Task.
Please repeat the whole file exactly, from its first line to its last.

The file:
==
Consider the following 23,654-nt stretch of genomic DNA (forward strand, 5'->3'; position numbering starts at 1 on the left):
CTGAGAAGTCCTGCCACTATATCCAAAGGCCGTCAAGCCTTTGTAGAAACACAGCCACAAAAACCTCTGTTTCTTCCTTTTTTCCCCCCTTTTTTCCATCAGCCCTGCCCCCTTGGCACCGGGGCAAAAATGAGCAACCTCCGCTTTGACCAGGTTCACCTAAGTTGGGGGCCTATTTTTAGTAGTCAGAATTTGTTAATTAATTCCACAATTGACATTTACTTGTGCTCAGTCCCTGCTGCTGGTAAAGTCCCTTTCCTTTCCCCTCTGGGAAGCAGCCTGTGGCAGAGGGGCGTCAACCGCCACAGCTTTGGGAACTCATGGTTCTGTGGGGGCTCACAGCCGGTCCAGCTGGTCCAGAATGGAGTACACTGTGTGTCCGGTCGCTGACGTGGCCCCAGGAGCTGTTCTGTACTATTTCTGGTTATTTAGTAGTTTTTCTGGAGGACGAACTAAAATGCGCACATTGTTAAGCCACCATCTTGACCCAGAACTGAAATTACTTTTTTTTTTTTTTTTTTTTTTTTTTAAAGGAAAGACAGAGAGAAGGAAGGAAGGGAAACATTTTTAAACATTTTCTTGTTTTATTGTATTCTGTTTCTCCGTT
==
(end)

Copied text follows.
Consider the following 23,654-nt stretch of genomic DNA (forward strand, 5'->3'; position numbering starts at 1 on the left):
CTGAGAAGTCCTGCCACTATATCCAAAGGCCGTCAAGCCTTTGTAGAAACACAGCCACAAAAACCTCTGTTTCTTCCTTTTTTCCCCCCTTTTTTCCATCAGCCCTGCCCCCTTGGCACCGGGGCAAAAATGAGCAACCTCCGCTTTGACCAGGTTCACCTAAGTTGGGGGCCTATTTTTAGTAGTCAGAATTTGTTAATTAATTCCACAATTGACATTTACTTGTGCTCAGTCCCTGCTGCTGGTAAAGTCCCTTTCCTTTCCCCTCTGGGAAGCAGCCTGTGGCAGAGGGGCGTCAACCGCCACAGCTTTGGGAACTCATGGTTCTGTGGGGGCTCACAGCCGGTCCAGCTGGTCCAGAATGGAGTACACTGTGTGTCCGGTCGCTGACGTGGCCCCAGGAGCTGTTCTGTACTATTTCTGGTTATTTAGTAGTTTTTCTGGAGGACGAACTAAAATGCGCACATTGTTAAGCCACCATCTTGACCCAGAACTGAAATTACTTTTTTTTTTTTTTTTTTTTTTTTTTAAAGGAAAGACAGAGAGAAGGAAGGAAGGGAAACATTTTTAAACATTTTCTTGTTTTATTGTATTCTGTTTCTCCGTT